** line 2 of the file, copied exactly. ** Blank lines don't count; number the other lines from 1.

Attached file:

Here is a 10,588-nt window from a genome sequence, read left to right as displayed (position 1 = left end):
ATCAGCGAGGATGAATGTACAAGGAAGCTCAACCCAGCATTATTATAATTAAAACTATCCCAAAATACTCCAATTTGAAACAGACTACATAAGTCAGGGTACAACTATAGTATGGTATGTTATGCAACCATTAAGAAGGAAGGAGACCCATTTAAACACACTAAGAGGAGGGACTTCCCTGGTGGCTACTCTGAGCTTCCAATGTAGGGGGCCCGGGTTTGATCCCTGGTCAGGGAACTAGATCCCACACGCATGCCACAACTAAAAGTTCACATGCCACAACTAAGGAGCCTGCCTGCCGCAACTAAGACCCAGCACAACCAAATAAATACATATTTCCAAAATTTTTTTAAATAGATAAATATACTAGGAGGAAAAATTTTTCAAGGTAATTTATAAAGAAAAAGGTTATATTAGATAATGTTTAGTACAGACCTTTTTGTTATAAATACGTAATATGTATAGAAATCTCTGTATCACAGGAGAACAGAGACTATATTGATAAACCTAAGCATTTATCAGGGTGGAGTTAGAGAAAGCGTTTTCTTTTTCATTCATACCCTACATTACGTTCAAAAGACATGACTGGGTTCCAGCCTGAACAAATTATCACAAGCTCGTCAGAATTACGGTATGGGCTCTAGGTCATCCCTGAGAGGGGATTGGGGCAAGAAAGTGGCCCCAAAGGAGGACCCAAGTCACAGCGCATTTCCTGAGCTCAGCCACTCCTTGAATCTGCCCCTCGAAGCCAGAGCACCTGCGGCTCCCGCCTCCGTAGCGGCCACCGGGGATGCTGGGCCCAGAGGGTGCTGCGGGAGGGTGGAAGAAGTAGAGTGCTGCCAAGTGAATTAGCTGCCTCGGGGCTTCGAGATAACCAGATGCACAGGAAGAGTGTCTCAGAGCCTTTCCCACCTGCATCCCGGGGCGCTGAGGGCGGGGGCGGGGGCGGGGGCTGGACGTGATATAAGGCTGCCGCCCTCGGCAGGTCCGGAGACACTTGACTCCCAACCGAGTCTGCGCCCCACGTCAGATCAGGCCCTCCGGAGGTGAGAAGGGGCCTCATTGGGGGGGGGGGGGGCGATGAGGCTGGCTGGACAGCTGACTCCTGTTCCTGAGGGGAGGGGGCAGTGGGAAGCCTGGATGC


ATCAGCGAGGATGAATGTACAAGGAAGCTCAACCCAGCATTATTATAATTAAAACTATCCCAAAATACTCCAATTTGAAACAGACTACATAAGTCAGGGTACAACTATAGTATGGTATGTTATGCAACCATTAAGAAGGAAGGAGACCCATTTAAACACACTAAGAGGAGGGACTTCCCTGGTGGCTACTCTGAGCTTCCAATGTAGGGGGCCCGGGTTTGATCCCTGGTCAGGGAACTAGATCCCACACGCATGCCACAACTAAAAGTTCACATGCCACAACTAAGGAGCCTGCCTGCCGCAACTAAGACCCAGCACAACCAAATAAATACATATTTCCAAAATTTTTTTAAATAGATAAATATACTAGGAGGAAAAATTTTTCAAGGTAATTTATAAAGAAAAAGGTTATATTAGATAATGTTTAGTACAGACCTTTTTGTTATAAATACGTAATATGTATAGAAATCTCTGTATCACAGGAGAACAGAGACTATATTGATAAACCTAAGCATTTATCAGGGTGGAGTTAGAGAAAGCGTTTTCTTTTTCATTCATACCCTACATTACGTTCAAAAGACATGACTGGGTTCCAGCCTGAACAAATTATCACAAGCTCGTCAGAATTACGGTATGGGCTCTAGGTCATCCCTGAGAGGGGATTGGGGCAAGAAAGTGGCCCCAAAGGAGGACCCAAGTCACAGCGCATTTCCTGAGCTCAGCCACTCCTTGAATCTGCCCCTCGAAGCCAGAGCACCTGCGGCTCCCGCCTCCGTAGCGGCCACCGGGGATGCTGGGCCCAGAGGGTGCTGCGGGAGGGTGGAAGAAGTAGAGTGCTGCCAAGTGAATTAGCTGCCTCGGGGCTTCGAGATAACCAGATGCACAGGAAGAGTGTCTCAGAGCCTTTCCCACCTGCATCCCGGGGCGCTGAGGGCGGGGGCGGGGGCGGGGGCTGGACGTGATATAAGGCTGCCGCCCTCGGCAGGTCCGGAGACACTTGACTCCCAACCGAGTCTGCGCCCCACGTCAGATCAGGCCCTCCGGAGGTGAGAAGGGGCCTCATTGGGGGGGGGGGGGGCGATGAGGCTGGCTGGACAGCTGACTCCTGTTCCTGAGGGGAGGGGGCAGTGGGAAGCCTGGATGC